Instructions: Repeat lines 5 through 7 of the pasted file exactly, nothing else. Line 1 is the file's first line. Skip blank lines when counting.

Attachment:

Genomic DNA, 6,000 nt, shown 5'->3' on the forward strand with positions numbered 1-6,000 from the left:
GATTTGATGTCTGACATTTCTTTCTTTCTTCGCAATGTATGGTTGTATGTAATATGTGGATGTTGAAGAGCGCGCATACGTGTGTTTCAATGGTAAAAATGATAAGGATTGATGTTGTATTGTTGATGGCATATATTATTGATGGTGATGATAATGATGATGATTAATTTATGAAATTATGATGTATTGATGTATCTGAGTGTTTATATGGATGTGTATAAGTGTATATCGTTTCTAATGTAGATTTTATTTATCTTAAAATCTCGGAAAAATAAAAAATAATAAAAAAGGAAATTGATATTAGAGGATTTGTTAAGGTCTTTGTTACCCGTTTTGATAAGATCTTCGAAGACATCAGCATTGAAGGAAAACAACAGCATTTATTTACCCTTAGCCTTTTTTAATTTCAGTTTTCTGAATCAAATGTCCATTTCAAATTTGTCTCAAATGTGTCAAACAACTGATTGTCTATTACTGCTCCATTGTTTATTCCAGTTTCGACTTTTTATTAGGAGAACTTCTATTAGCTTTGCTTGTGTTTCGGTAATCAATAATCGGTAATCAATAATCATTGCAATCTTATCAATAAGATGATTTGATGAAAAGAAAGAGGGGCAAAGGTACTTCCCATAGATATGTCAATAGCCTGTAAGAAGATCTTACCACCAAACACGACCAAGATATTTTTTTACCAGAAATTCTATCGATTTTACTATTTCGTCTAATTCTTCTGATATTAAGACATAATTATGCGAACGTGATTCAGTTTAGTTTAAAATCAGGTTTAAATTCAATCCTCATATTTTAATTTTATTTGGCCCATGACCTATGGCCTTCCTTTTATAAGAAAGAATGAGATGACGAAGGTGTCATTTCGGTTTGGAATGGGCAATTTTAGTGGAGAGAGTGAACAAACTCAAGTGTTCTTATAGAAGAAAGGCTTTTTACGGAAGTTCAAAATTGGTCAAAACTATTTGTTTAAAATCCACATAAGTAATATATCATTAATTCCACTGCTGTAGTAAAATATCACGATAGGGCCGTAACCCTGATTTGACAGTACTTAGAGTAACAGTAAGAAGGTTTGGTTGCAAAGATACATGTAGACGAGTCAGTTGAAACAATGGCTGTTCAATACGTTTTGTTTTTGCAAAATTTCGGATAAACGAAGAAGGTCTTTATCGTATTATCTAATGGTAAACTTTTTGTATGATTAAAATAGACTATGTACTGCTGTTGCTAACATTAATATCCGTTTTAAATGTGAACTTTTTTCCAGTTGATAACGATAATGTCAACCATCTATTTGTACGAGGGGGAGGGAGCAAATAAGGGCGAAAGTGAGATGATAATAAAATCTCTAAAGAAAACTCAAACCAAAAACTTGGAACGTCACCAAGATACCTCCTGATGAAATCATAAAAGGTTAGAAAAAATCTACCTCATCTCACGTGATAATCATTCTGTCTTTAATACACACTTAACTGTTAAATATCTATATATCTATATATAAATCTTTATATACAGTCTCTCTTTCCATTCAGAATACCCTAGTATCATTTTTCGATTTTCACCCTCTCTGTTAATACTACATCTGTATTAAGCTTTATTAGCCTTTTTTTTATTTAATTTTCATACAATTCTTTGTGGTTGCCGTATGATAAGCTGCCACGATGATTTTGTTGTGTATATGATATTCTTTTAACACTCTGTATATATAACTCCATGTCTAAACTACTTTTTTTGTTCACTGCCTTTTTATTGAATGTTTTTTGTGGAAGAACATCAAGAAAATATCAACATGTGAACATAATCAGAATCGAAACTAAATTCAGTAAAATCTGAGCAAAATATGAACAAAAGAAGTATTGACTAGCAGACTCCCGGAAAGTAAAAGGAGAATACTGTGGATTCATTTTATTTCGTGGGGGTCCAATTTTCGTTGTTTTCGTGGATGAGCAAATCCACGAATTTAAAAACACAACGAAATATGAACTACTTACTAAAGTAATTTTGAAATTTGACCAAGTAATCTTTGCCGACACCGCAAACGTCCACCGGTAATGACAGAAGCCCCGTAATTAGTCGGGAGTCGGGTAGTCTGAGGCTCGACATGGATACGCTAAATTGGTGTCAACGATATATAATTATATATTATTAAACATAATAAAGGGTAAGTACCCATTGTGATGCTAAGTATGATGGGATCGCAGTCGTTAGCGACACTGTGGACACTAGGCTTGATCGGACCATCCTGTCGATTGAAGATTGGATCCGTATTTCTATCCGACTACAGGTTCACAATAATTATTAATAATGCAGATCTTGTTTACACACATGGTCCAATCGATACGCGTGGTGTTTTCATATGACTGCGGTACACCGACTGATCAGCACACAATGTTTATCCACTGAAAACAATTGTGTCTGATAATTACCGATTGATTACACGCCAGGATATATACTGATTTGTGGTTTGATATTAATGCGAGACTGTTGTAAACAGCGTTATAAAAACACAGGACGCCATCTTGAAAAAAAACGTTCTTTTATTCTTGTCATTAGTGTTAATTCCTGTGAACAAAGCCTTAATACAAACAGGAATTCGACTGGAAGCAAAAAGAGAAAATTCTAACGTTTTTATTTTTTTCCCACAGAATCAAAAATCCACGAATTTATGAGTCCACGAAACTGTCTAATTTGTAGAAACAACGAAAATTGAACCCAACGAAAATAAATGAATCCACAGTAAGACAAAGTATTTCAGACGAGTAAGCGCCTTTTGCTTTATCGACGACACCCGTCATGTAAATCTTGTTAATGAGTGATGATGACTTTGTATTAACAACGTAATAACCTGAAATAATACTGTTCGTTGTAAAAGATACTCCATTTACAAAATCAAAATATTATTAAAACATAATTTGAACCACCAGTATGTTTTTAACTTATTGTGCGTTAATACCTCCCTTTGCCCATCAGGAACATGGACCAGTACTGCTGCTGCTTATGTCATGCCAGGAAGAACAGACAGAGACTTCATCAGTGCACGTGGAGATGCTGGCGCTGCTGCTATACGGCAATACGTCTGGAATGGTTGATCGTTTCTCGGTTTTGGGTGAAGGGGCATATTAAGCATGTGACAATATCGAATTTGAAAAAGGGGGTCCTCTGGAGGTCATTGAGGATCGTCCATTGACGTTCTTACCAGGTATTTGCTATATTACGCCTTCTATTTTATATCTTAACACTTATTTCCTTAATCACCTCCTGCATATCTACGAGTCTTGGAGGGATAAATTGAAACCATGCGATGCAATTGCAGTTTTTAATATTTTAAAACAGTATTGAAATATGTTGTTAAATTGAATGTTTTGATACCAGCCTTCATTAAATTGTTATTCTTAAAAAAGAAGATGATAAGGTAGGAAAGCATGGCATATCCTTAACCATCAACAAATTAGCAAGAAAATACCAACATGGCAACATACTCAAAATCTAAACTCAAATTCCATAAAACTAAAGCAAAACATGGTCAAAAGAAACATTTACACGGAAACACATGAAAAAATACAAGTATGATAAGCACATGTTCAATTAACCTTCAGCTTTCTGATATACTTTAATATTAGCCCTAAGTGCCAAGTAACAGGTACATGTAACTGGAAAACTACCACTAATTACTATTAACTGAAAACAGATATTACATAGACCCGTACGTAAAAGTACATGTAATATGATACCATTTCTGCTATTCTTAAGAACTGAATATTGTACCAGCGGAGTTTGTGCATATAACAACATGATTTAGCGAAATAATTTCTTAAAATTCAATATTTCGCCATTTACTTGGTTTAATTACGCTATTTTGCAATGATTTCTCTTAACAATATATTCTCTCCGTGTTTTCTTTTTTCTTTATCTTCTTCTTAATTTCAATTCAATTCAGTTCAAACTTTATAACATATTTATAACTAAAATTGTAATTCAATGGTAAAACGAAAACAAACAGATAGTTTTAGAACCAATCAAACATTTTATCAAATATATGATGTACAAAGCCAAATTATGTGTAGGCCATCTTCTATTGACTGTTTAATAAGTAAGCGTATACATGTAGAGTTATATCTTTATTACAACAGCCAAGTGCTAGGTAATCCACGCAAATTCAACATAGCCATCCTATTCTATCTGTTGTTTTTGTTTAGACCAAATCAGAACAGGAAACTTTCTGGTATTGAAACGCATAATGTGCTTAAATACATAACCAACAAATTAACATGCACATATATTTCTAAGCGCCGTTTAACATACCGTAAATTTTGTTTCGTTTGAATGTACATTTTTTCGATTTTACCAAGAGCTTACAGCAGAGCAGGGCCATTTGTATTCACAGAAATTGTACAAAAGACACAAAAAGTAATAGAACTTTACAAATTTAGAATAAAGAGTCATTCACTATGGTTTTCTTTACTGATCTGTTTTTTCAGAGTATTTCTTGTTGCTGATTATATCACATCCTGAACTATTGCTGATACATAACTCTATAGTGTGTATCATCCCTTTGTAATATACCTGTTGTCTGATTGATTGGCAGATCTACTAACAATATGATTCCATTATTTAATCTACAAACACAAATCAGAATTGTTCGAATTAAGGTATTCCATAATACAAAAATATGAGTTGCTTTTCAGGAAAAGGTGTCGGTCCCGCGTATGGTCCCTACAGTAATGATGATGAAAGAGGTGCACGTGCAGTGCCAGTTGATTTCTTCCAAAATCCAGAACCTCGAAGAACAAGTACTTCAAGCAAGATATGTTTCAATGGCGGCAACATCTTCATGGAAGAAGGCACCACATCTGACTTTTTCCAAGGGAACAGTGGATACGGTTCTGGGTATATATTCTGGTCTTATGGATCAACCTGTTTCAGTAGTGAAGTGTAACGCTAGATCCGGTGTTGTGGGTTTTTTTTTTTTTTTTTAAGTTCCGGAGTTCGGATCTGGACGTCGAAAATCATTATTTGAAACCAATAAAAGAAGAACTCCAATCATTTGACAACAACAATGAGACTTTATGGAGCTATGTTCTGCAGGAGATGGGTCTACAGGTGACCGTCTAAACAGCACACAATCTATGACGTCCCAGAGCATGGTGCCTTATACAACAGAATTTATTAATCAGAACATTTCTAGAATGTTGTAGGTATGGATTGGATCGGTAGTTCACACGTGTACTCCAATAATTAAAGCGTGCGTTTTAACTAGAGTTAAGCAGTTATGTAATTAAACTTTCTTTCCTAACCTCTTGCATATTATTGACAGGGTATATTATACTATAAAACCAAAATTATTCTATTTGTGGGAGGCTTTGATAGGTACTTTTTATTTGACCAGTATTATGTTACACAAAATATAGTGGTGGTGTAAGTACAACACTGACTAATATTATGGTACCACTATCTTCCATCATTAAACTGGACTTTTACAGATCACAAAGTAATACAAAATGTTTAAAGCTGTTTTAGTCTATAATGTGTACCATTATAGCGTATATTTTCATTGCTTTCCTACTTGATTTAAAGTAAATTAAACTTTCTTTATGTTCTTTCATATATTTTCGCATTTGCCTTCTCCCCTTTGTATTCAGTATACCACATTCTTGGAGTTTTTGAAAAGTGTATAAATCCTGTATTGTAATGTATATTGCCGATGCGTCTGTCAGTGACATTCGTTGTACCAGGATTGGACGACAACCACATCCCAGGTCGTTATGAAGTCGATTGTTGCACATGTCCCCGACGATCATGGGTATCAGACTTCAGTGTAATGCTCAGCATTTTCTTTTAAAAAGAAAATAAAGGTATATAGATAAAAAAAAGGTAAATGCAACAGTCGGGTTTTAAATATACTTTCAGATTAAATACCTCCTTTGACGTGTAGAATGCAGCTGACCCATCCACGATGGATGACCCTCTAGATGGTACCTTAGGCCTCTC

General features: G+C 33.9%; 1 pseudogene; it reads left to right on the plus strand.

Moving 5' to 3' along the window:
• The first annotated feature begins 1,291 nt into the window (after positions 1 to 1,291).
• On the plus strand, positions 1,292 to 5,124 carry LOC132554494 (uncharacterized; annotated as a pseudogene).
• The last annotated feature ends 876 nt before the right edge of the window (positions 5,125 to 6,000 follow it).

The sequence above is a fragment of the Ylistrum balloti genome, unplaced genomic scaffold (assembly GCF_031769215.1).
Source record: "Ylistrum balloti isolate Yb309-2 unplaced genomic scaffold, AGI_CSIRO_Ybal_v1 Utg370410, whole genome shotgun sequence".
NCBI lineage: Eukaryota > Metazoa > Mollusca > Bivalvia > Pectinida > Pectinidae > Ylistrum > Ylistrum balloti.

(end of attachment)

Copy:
• The first annotated feature begins 1,291 nt into the window (after positions 1 to 1,291).
• On the plus strand, positions 1,292 to 5,124 carry LOC132554494 (uncharacterized; annotated as a pseudogene).
• The last annotated feature ends 876 nt before the right edge of the window (positions 5,125 to 6,000 follow it).